Earlier this month, the SEC’s Division of Corporation Finance issued a no-action letter saying that ExxonMobil could exclude a shareholder proposal that called for the disclosure of specific greenhouse gas (GHG) emissions targets – specifically, targets that correspond with goals outlined in the Paris Climate Agreement.
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With city after city setting 100 percent clean energy goals and states following in lockstep, opportunities are growing for renewable energy companies to develop utility-scale projects. Project development includes the need for energy infrastructure such as transmission lines, for example.
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Developing renewable energy on contaminated lands has proven to be both effective and cost-effective for companies pursuing a new solar or wind energy project. The utility-scale solar farm constructed on the 120-acre Reilly Tar & Chemical Corporation Superfund site is a great example, and there are thousands more that are ripe for redevelopment.
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Much has been written about the problem of the stagnating electricity market due to a combination of falling demand, widespread energy efficiency initiatives, lower electricity costs and aging infrastructure.

This issue has created a situation in which both power generators and utilities are unable to effectively plan for the future. Some utilities have even asked the federal government to approve rate payer-funded bailouts for specific power plants.


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In recent years, the Public Utility Regulatory Policies Act (PURPA) “one mile” rule has come under increased scrutiny for favoring small power producers over utilities and consumers. The “one mile” rule,  promulgated by the Federal Energy Regulatory Commission (FERC), is used to determine whether multiple facilities of a single power producer are part of the same “site” for the purpose of obtaining “qualifying facility” (QF) status under PURPA. Many utilities have argued that FERC’s application of the “one mile” rule has allowed small power producers to “game the system,” resulting in too many mandatory purchasing contracts and high energy costs being passed on to consumers. This concern is raised most frequently with wind farms, where turbines are located within relatively close proximity.
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As 2017 comes to a close, the specifics of the Trump Administration’s agenda for energy regulatory reform in 2018 are beginning to take shape. To implement President Trump’s Executive Order on “Promoting Energy Independence and Economic Growth” (No. 13783), federal agencies solicited public comment and have now issued reports identifying their priorities for reform. These energy independence reports, as well as the Trump Administration’s broader agenda for regulatory reduction and reform, describe steps the administration can take—largely without congressional involvement—to reduce the compliance burden associated with environmental regulations and permit requirements.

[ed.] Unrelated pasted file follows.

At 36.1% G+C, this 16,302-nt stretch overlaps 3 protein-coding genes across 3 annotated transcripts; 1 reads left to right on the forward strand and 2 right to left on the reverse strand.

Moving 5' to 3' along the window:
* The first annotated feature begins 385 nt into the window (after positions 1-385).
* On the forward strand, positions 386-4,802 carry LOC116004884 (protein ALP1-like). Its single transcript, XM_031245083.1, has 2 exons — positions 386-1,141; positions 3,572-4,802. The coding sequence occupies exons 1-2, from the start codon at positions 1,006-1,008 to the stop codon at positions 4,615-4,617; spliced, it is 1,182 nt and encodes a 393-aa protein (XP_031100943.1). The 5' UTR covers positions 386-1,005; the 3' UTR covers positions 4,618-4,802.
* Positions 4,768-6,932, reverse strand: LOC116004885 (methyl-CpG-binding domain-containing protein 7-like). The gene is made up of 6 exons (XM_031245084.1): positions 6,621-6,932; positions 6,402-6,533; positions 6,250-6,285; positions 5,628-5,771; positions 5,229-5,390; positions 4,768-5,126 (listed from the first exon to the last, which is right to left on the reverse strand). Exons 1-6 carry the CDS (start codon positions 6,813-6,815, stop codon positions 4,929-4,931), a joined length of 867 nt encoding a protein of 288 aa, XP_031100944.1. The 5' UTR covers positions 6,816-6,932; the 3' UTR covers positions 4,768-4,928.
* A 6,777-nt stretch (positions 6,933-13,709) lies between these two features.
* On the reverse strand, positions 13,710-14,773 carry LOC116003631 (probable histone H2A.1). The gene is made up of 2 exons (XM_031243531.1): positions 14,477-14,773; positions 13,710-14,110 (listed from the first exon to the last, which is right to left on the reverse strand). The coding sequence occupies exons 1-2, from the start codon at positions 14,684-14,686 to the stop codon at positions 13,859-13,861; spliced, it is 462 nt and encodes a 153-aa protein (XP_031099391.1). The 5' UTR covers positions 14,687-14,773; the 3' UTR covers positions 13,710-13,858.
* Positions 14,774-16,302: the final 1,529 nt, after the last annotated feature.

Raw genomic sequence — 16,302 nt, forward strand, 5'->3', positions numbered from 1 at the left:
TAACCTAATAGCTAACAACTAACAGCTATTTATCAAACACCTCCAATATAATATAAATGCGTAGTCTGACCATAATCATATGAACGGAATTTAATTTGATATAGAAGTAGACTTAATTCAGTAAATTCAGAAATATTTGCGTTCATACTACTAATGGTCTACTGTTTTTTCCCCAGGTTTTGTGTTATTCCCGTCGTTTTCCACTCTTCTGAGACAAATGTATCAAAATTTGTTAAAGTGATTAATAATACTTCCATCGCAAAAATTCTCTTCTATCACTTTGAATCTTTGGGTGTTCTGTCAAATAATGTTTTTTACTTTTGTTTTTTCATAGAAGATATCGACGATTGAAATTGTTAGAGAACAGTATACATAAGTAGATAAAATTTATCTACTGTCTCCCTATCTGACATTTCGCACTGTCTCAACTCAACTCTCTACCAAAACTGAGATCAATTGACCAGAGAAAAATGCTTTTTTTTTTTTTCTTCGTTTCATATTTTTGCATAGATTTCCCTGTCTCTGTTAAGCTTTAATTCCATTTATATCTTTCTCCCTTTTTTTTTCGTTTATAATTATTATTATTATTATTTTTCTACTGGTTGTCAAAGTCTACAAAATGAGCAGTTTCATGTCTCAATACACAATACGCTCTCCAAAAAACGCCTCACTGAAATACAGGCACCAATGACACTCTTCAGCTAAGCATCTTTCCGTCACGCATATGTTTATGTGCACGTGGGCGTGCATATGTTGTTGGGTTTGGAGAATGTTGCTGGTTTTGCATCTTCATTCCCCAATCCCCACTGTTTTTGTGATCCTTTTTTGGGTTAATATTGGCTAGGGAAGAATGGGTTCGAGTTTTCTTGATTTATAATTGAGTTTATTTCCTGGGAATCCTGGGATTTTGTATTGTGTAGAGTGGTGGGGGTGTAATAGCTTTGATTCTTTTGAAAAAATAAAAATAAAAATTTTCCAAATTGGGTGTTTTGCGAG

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On March 28, 2017, President Trump signed an executive order (EO) called “Promoting Energy Independence and Economic Growth.”  The EO rescinds a host of climate change-related policies and rules instituted by the prior administration, including the Clean Power Plan and the Climate Action Plan. This new energy policy promotes all forms of domestic energy, and, as President Trump stated in the rollout, American energy dominance. The EO, through five policy statements, directs all federal agencies to identify and revise or revoke any rule that “burdens” the energy industry.

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With the inauguration of President Trump as the 45th President of the United States, stakeholders in various sectors of the energy industry have speculated about the future of energy policy in the new administration. While the early days of the administration have seen a clear commitment to the oil and gas sectors with action on the Dakota Access and Keystone XL pipelines, the question remains regarding the president’s anticipated support of the renewable energy sector.
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On December 15, 2016, the Federal Energy Regulatory Commission (FERC) issued a Notice of Proposed Rulemaking (NOPR) in Docket No. RM17-3-000 regarding fast-start resources operating in markets run by independent system operators (ISOs) and regional transmission organizations (RTOs). Specifically, the NOPR addresses the manner in which ISOs and RTOs should incorporate offers from fast start-resources into their Day Ahead and Real Time energy prices. FERC claims that these efforts are another step to improve price formation in wholesale electricity markets.
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The Clean Power Plan, the Obama Administration’s attempt to reduce carbon dioxide emissions from existing power plants, had its day in court on September 27. What a day it was!

Ten judges of the D.C. Circuit Court of Appeals heard arguments addressing the validity of the EPA’s Clean Power Plan in this rare “once in a lifetime” case. (Judge Merrick Garland, a nominee to the Supreme Court, did not hear the case.) A dozen lawyers battled for nearly eight hours — far longer than the three hours the court had allotted — on issues ranging from the Plan’s constitutionality, obscure principles of statutory interpretation, congressional intent, states’ rights, and administrative procedure.
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